We support presbyteries and local congregations by helping them resolve conflicts, avoiding the formal judicial process.

What is the Mediation Network?

The goal is reconciliation in Christ by mutual agreement without having to resort to the judicial process of a remedial or disciplinary complaint. Mediation can take place either before a judicial case is initiated or sometimes after a case has begun. We are interested in identifying individuals within the Synod who have completed training comparable to the Lombard Mennonite Peace Center’s Mediation Skills Training Institute who are willing to serve as mediators for congregations in their own or neighboring presbyteries.

The Mediation Skills Training Institute is designed to equip church leaders with the skills necessary to deal effectively with interpersonal, congregational and other forms of group conflict. From time to time, the Network sponsors training events to increase the number of qualified mediators within the Synod. The goal is to have at least two mediators from every presbytery of the Synod.

Check out this blog post by The Rev. Jennifer Wegter-McNelly about the Spring 2016 training. 

Who are the mediators?

They are Presbyterians who feel called to this ministry and who have received specialized training in ecclesiastical mediation. While there are some similarities to legal mediation, there are also significant differences unique to the church context. Most network members have been trained in mediation processes developed by the Lombard Mennonite Peace Center.

In order to maintain impartiality, the Network typically assigns mediators in teams of two to cases outside their own presbyteries.

What sorts of cases call for mediation?

Mediation is appropriate only in situations in which both parties to a dispute have agreed to enter mediation and are open to the possibility of mutually negotiated agreement on some or all of the issues. They agree to approach the mediation process as a spiritual discipline, guided by the Holy Spirit. If the mediators determine that agreement is not possible because one or both parties are not fully on board with the process, or are not able to come to the table as equals, they will advise all concerned that mediation is not suitable.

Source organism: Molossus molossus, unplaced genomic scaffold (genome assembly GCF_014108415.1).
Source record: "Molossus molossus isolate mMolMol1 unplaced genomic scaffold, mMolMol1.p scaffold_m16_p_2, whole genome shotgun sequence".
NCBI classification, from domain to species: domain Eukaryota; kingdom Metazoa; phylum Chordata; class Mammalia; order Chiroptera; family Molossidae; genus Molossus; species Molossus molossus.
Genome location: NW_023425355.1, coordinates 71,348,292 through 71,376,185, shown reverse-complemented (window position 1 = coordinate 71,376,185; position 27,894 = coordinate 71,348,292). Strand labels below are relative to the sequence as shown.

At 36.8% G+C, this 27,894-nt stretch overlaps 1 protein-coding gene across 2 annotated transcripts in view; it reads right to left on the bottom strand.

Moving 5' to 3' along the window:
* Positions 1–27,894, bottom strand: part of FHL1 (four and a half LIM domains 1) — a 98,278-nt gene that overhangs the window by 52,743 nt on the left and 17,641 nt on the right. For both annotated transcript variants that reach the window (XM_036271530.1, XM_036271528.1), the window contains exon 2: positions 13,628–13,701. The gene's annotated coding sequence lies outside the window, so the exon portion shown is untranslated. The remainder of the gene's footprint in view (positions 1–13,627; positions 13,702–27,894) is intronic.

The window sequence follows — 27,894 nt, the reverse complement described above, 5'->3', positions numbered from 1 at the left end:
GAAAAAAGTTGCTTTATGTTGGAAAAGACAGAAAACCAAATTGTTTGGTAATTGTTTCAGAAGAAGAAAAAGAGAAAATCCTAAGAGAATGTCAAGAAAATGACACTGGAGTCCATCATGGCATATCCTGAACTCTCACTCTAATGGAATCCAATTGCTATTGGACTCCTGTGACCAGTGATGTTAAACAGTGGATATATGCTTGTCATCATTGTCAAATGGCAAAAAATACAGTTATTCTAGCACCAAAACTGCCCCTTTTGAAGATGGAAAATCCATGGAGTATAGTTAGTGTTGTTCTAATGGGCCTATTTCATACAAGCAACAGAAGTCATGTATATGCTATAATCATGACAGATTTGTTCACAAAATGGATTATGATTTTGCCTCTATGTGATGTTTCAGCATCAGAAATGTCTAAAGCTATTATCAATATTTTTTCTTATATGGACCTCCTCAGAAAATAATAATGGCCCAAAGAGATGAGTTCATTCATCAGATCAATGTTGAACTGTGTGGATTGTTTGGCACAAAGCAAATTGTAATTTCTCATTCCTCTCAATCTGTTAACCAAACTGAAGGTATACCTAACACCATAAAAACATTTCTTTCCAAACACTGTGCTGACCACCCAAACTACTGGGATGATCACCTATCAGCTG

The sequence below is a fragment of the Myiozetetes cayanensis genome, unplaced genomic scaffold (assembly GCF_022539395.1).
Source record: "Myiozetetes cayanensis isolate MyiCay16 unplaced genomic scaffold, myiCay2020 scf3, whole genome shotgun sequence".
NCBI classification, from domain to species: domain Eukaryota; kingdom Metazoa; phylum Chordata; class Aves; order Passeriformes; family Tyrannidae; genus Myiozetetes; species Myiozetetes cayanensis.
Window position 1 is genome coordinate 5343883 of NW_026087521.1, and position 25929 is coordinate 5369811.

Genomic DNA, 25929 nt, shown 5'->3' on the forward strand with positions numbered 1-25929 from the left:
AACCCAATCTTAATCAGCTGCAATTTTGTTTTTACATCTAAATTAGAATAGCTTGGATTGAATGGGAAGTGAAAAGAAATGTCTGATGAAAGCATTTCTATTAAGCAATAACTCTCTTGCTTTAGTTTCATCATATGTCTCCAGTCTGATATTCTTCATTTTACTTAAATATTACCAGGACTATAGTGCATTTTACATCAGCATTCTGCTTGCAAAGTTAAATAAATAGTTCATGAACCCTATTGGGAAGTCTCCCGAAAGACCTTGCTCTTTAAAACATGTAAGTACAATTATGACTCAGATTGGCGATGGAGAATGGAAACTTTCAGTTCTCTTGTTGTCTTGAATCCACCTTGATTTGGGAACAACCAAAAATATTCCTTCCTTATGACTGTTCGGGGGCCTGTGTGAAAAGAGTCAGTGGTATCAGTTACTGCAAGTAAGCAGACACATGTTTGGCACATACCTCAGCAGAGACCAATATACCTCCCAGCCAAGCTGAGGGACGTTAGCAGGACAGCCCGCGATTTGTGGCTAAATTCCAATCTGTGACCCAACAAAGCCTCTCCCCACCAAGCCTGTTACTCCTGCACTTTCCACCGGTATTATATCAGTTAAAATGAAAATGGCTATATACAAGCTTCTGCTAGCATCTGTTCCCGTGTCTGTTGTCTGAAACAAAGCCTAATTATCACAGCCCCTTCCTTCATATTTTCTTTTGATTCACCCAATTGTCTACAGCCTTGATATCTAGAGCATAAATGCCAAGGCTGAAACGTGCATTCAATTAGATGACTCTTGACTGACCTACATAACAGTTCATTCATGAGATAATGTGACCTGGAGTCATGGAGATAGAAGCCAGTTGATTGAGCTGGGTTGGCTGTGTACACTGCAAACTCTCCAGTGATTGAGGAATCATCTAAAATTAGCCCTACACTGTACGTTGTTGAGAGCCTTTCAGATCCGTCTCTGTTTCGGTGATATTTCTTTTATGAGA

What do mediators do?

They lead both parties — be they individuals or groups — through a series of communication exercises tailored to the particular situation. The goal is to help both parties listen to each other, to see the conflict through the eyes of the other and to mutually arrive at a place where they can reaffirm the ties that bind them together in the body of Christ, even if they continue to disagree on particular issues.

Once they have come to understand the situation, the mediators will propose a plan of one or more mediation sessions, each of which will involve face-to-face communication between both parties.

Mediation is not arbitration. Mediators serve as facilitators, not judges. They lead Christians in conflict to seek reconciliation with each other in the name of Jesus Christ and to reach an agreement that is acceptable to both parties.

How do I obtain a mediator’s services?

The Mediation Network only accepts referrals from presbyteries, typically from the presbytery leader, stated clerk, moderator or committee on ministry. If you think mediation would help in your congregation, please contact your presbytery leadership.

How do I become a mediator?

If you have ecclesiastical mediation training and wish to join the Mediation Network or if you are interested in becoming trained, please contact the Synod Mediation Network.

Mediation Network

Interested in joining the Mediation Network or seeking mediation in your presbytery? Just tell us a bit about yourself by contacting our Stated Clerk, Nancy Talbot.